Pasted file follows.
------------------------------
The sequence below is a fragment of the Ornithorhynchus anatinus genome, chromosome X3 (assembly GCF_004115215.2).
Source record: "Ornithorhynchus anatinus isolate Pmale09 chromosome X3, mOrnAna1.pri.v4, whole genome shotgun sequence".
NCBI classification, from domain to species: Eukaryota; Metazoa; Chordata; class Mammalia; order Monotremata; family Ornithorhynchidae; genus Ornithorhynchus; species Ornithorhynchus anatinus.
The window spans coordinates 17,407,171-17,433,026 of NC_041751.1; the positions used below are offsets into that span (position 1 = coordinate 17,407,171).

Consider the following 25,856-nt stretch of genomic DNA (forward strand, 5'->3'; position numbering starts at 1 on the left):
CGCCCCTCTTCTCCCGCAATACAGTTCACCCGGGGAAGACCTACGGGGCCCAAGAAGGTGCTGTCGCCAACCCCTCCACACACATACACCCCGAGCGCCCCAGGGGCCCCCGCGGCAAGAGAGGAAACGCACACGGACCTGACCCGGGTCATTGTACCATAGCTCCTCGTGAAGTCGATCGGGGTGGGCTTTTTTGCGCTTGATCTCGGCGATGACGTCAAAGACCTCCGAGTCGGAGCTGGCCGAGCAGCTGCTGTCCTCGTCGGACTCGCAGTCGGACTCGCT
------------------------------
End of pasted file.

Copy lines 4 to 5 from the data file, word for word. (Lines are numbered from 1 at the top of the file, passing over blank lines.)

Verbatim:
The window spans coordinates 17,407,171-17,433,026 of NC_041751.1; the positions used below are offsets into that span (position 1 = coordinate 17,407,171).

Consider the following 25,856-nt stretch of genomic DNA (forward strand, 5'->3'; position numbering starts at 1 on the left):